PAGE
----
Mourning Cloak Butterflies Emerging from Hibernation
A male mourning cloak butterfly basks in the sun on an eastern hemlock while its dark wings act as solar collectors, warming the hemolymph (a circulatory fluid analogous to blood) in the wing veins and returning the warmed fluid to the butterfly’s body until it reaches a temperature sufficient for flight. This butterfly has just emerged from hibernating in a sheltered spot, such as behind loose bark. Because they overwinter as adults, mourning cloaks are one of the first butterflies to be seen in the spring. The adults mate and lay eggs, and the caterpillars that hatch from the eggs will metamorphose into adults in June or July. After feeding for a short time, the adults become dormant (estivate) until fall, when they re-emerge to feed and store energy for hibernation.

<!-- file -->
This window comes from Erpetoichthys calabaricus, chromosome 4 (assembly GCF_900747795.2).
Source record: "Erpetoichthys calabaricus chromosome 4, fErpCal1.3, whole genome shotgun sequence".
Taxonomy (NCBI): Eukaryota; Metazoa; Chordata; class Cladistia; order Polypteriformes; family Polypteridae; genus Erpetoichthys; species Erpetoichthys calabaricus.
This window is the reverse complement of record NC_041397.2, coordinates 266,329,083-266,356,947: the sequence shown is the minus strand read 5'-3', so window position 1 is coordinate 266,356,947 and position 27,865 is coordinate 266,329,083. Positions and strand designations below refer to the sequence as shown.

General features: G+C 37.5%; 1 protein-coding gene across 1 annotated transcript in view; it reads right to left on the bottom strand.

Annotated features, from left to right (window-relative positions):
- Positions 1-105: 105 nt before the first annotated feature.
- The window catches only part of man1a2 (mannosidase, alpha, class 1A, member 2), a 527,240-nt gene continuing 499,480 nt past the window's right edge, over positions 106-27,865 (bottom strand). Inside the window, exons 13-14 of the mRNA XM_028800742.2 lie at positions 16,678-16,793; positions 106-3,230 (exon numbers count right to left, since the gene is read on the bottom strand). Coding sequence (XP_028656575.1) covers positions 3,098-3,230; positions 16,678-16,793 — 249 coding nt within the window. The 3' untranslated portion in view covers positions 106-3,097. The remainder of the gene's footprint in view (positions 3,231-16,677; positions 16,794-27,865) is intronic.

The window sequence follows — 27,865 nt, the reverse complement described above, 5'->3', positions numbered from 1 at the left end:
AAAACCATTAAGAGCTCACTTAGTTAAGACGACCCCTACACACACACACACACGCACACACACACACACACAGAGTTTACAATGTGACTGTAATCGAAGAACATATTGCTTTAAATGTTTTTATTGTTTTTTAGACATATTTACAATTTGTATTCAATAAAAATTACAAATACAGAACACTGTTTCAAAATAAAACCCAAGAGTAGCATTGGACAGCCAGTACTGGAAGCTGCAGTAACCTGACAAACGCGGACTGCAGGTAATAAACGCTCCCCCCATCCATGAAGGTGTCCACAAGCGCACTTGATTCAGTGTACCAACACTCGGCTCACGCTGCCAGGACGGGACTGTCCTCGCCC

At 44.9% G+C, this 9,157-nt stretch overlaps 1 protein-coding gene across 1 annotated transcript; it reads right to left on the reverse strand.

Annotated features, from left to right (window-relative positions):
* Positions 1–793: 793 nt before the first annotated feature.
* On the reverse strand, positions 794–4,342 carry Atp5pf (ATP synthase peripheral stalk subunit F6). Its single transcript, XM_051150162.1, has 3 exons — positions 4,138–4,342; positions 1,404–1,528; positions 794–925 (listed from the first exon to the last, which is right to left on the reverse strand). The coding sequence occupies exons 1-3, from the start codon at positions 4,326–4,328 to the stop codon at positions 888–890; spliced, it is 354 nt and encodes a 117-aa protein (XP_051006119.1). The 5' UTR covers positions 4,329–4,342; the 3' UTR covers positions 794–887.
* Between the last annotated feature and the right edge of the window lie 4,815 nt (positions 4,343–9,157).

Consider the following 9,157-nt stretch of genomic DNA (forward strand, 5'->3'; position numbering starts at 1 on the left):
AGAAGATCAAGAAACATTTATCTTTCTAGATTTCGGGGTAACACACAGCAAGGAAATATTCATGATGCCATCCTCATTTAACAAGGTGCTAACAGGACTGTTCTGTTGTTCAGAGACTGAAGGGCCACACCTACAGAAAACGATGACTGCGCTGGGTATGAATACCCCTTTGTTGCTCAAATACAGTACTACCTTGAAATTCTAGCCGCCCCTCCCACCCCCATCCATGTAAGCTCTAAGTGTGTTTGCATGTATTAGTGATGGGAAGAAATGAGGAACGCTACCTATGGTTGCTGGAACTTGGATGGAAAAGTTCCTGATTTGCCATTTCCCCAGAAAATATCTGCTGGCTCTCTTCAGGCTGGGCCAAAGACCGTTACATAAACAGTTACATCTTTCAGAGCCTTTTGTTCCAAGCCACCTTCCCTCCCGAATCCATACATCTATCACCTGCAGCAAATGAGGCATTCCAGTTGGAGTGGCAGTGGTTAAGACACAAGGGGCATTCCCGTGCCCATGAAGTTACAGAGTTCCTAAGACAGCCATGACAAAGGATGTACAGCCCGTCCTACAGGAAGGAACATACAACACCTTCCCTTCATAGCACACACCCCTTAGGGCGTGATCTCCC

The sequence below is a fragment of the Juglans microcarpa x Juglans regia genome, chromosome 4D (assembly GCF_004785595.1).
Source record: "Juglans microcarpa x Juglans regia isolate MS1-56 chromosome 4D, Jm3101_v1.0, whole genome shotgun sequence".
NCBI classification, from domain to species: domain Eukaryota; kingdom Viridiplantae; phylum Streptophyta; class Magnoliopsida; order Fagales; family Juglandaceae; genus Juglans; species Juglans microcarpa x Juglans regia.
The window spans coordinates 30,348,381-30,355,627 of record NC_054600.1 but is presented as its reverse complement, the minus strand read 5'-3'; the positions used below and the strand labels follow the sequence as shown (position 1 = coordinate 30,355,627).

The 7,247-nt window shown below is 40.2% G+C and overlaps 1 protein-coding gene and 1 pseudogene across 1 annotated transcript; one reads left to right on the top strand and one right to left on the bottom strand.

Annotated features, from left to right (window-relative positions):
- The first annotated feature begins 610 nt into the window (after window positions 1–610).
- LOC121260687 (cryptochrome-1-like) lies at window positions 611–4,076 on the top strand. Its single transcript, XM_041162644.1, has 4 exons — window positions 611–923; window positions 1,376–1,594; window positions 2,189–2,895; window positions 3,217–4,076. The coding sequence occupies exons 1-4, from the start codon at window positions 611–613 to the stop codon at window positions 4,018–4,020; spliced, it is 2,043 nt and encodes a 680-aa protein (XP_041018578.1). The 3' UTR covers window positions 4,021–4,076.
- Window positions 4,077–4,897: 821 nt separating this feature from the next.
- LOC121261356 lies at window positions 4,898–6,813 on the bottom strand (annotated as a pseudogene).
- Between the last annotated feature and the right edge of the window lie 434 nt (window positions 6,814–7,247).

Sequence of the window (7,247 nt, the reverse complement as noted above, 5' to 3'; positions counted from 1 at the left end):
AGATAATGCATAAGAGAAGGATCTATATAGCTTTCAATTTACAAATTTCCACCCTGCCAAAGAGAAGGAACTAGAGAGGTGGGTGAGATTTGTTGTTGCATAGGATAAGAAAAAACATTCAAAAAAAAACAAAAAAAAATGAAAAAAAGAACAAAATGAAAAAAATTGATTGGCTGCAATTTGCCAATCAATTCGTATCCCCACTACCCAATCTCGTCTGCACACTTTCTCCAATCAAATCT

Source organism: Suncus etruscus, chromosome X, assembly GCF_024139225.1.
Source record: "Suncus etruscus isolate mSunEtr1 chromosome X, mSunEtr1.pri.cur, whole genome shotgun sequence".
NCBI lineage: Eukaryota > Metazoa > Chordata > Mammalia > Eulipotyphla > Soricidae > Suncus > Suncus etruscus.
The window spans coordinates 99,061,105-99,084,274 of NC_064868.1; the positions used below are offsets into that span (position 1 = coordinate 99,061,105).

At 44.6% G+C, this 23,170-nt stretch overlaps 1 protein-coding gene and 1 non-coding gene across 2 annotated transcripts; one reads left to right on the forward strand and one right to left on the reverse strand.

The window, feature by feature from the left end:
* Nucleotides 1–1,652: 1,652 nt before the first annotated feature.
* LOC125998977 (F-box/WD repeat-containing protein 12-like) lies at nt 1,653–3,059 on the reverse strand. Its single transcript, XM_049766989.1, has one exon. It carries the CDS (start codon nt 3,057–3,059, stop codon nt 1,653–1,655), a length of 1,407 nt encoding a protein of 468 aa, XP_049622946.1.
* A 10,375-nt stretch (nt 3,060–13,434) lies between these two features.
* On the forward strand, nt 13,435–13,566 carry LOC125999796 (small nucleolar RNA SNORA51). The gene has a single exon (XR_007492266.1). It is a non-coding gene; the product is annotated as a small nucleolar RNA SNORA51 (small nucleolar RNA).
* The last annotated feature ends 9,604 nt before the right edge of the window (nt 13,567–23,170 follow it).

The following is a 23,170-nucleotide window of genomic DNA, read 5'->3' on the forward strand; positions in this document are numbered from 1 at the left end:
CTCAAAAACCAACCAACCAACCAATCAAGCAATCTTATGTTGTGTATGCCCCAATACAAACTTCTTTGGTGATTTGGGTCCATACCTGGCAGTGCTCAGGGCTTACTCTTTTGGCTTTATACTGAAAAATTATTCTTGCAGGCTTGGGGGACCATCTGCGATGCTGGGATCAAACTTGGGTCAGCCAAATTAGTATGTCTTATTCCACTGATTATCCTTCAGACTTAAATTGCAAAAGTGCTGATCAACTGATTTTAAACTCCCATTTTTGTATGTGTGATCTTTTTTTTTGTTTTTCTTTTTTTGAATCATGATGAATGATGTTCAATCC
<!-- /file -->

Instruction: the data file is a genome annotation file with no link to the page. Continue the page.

This entry was posted on April 11, 2013 by Mary Holland. It was filed under Ants, Arthropods, Butterflies, Estivation, Insects, Invertebrates, Metamorphosis and was tagged with Anglewing Butterflies, Brushfoots, Nymphalidae, Nymphalis antiopa.